Obama was holding out hope that as Americans start feeling the effects of the sequester—the term used for the automatic spending cuts—public pressure will force lawmakers back to the table. Wary that such fiscal fiascos could jeopardize the rest of his second-term agenda, Obama vowed in his weekly address to keep pushing reforms on immigration, preschool education, gun violence, and transportation.
But attention already was turning to the next major budget hurdles, with less than a month to negotiate a plan to fund the government beyond March 27 and a debt-ceiling clash coming in May.
Hopes that a measure to undo the spending cuts could be wrapped into a March deal to keep the government running dimmed March 1 when both Obama and House Speaker John Boehner said they’d prefer to keep the two issues separate.
“I’m hopeful that we won’t have to deal with the threat of a government shutdown while we’re dealing with the sequester at the same time,” Boehner said.
Reaction to lawmakers’ failure to reach a deal to avert deep cuts to education spending was swift and severe.
“Education now faces the largest cuts in history, and our nation’s families and schools are confronting the fact that curriculum supports and vital school and community programming for our highest-need students will decrease,” said National PTA President Betsy Landers in a statement. “Every single one of National PTA’s nearly 5 million members will suffer the consequences of this avoidable situation.”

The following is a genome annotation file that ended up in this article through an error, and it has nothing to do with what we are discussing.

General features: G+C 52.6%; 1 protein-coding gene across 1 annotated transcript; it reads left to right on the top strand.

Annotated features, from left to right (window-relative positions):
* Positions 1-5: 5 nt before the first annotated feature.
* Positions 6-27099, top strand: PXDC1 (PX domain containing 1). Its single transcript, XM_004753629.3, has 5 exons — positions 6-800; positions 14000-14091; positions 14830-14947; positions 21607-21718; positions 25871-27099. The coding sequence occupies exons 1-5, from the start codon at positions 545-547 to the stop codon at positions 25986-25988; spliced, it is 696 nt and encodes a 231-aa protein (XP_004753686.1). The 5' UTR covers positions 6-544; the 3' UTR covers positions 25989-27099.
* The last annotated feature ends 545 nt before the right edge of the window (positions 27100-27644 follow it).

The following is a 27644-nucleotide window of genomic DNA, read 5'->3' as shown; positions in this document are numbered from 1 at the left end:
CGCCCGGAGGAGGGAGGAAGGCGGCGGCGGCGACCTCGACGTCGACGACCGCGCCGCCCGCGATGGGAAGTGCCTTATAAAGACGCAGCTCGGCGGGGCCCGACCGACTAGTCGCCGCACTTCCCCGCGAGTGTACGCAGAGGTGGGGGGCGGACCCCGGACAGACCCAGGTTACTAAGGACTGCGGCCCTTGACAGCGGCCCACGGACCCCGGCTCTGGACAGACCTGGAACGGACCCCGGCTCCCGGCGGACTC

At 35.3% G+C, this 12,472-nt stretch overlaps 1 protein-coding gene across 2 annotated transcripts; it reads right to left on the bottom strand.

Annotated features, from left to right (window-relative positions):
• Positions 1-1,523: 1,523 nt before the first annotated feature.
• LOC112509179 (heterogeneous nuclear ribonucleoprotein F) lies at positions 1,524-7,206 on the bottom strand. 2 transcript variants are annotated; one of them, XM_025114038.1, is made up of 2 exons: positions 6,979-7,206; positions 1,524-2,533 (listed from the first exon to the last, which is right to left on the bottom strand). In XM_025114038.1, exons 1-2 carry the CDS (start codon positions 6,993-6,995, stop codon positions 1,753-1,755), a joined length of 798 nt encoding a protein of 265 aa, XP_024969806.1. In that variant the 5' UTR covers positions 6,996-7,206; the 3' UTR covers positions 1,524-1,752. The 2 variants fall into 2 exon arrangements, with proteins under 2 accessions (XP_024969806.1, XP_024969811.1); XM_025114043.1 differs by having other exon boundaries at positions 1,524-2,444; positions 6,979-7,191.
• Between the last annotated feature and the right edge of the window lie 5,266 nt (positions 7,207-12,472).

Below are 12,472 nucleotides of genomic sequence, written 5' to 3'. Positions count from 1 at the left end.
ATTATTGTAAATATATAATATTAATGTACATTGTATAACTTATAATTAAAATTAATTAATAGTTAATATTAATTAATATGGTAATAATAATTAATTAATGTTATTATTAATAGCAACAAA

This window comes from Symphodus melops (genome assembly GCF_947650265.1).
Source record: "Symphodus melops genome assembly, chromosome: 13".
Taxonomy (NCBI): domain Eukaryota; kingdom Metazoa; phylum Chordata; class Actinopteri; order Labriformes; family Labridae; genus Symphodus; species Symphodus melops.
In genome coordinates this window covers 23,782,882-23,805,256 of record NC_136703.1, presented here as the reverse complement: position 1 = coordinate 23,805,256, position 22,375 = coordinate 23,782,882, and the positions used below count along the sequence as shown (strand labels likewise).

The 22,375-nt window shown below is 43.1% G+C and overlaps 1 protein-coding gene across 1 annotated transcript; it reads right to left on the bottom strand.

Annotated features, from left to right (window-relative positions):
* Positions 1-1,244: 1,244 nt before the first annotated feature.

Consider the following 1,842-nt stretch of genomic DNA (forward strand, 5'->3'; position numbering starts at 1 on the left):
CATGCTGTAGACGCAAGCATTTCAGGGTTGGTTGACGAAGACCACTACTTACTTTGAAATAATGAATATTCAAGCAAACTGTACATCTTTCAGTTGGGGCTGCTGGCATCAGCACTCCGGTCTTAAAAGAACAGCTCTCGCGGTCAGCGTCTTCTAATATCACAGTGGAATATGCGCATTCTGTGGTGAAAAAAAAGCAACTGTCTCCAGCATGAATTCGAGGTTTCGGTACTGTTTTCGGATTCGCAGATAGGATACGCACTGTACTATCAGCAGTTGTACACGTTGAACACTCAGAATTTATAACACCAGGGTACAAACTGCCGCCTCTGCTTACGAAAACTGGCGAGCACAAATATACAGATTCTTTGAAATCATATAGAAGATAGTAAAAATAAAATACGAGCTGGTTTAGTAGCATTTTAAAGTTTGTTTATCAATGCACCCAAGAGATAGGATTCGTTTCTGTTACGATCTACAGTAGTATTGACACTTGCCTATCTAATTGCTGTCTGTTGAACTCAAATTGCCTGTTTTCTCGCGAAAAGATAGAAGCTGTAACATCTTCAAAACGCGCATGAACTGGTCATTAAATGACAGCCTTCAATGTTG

In a report released Feb. 26 by the American Association of School Administrators (AASA), U.S. school superintendents described what the cuts would look like in their districts. Nearly 400 respondents from 42 states paint a dreary picture.
“The blind cuts of sequestration, made regardless of program demand or effectiveness, represent poor, short-sighted policy,” said AASA executive director Daniel Domenech. “The cuts … will affect millions of students, classrooms, and teachers by increasing class sizes, reducing programs, and eliminating educator jobs.”
Among the report’s key findings:
• More than three quarters of respondents (78 percent) said their district would have to eliminate jobs as a result of the sequester. On average, school districts will have to eliminate between 3.7 and 4.8 instructional positions.
• The cuts will affect areas that most directly impact student learning, including the reduction of academic programs and professional development, personnel layoffs, increased class sizes, and the deferring of technology purchases.
• For the first time in the four years and 14 surveys AASA has administered to learn the impact of the recession on the nation’s schools, there was a significant increase in the percentage of respondents indicating that special education funding will take a hit.
“At a time where society demands more from schools and student learning,” commented one respondent from Wyoming, “this action would put all schools in direct sight for those that already discount schools and their efforts. We have a great opportunity to make the changes for improved student learning and … now we could face a huge stoppage of effort.”